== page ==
• With the assessment and analysis phases complete, the Compact Staff Steering Committee organized three working groups to the develop specific recommendations for reducing emissions and building climate resilience across the four county region for Built Environment, Transportation and Land & Natural Systems. Each of the three working groups were chaired or co-chaired by a member of the Staff Steering Committee. After formation early in 2011, the three action plan working groups provided initial draft recommendations to the Staff Steering Committee in a two-day retreat held in Key Largo in July 2011. After review and comment, the Staff Steering Committee provided guidance to the three working groups in finalizing the strategies to be included in the Regional Climate Action Plan and convened a “super committee” to address three cross-cutting issues that emerged separately from the three working groups. The Draft Regional Climate Action plan is scheduled for release for public comment in late 2011.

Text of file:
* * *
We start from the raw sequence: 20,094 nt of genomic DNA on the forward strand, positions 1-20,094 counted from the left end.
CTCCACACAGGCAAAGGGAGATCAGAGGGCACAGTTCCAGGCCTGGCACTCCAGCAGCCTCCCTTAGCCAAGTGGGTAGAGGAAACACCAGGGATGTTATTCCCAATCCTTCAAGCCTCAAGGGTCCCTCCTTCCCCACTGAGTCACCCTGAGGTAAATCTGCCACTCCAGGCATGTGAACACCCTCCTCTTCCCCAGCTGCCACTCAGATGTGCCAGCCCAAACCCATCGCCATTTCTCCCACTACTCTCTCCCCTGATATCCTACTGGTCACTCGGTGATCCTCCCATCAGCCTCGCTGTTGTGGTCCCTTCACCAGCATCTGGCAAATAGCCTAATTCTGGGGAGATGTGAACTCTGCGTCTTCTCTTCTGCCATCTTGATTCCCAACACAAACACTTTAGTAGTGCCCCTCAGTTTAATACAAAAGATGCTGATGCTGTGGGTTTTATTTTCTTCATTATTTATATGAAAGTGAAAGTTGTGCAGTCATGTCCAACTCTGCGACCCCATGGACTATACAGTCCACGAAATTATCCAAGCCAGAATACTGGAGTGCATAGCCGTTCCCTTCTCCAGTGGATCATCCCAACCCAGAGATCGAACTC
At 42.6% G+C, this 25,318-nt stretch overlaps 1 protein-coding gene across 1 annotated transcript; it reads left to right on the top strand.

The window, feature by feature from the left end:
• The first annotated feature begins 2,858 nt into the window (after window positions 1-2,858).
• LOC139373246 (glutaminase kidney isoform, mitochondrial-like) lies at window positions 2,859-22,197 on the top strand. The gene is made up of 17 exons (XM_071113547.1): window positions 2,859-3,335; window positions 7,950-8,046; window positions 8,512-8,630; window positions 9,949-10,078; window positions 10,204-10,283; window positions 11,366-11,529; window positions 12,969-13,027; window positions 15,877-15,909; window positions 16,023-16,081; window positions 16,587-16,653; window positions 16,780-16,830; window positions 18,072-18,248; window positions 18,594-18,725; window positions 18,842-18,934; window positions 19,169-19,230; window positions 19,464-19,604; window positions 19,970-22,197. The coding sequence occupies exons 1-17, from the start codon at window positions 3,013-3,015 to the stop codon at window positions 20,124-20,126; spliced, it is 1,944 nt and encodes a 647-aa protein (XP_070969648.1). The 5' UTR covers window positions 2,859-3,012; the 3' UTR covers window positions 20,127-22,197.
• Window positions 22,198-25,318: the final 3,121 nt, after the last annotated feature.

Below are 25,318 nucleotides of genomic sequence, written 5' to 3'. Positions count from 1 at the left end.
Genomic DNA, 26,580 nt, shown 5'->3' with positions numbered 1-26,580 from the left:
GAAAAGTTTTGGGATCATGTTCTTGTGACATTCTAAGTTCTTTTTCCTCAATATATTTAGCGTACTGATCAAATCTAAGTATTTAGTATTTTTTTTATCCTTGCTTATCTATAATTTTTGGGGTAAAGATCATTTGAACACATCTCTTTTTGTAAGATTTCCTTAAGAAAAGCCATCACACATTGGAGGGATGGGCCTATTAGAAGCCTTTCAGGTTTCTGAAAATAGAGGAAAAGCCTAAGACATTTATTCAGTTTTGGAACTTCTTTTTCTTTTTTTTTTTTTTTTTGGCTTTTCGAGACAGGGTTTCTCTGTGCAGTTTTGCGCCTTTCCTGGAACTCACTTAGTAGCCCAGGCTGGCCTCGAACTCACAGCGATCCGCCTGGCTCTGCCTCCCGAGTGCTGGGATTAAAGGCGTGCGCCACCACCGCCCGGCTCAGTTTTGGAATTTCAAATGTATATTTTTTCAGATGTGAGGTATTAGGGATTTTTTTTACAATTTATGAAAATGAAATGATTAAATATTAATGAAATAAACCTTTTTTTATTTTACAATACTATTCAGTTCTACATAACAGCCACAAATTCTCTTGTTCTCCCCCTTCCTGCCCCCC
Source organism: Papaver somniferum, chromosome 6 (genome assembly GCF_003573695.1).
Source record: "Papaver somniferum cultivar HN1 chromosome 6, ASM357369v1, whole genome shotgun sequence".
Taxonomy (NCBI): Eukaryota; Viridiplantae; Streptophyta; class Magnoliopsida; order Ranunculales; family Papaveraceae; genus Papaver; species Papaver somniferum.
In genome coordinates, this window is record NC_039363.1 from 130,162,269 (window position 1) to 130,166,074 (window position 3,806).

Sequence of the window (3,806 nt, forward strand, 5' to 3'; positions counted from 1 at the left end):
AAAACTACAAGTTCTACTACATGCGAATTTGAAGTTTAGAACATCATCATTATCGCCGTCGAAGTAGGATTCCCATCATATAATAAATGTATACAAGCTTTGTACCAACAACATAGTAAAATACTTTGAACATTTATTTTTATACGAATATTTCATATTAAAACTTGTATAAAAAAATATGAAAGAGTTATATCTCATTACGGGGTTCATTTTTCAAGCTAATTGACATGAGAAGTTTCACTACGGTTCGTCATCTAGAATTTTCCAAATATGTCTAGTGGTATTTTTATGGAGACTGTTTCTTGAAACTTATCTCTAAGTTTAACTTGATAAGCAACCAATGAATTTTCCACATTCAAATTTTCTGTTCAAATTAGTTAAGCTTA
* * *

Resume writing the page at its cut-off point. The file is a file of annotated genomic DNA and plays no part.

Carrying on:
Outcomes and Conclusions

Some of the early lessons learned from the Southeast Florida case to date include:

  • The regional scale of the Compact has enabled participants to develop resilience strategies that effectively integrate human and natural systems.  The Regional Action Plan has effectively connected resilience efforts within the urban core of Southeast Florida with broader ecosystem scale efforts including comprehensive Everglades restoration, protection of the Southeast Florida coral reef track, and regionally important threatened and endangered species and habitats. The ecosystem services provided to the human settlements of the region are evident in the nature of projected vulnerabilities such as salt water intrusion into local drinking water supplies and the increased exposure to storm surge impacts associated with the loss of natural barriers. The strategies developed to enhance environmental and habitat quality fully recognize the benefits these strategies will have for the ongoing livability of the region.    
  • The Compact has provided a national model for state and federal agency engagement with local government around the specific issues of place. As the Compact is led by local government and further, as the Compact represents a significant aggregation of effort by four counties and containing over 100 municipalities, it has become a highly efficient mechanism for state and federal agency engagement in the local process. Since its initial creation in 2009, the Compact has received extensive technical support from NOAA, USGS, the Army Corps of Engineers, EPA Region IV as well as the Florida Department of Transportation, the Florida Department of Community Affairs and the South Florida Water Management District.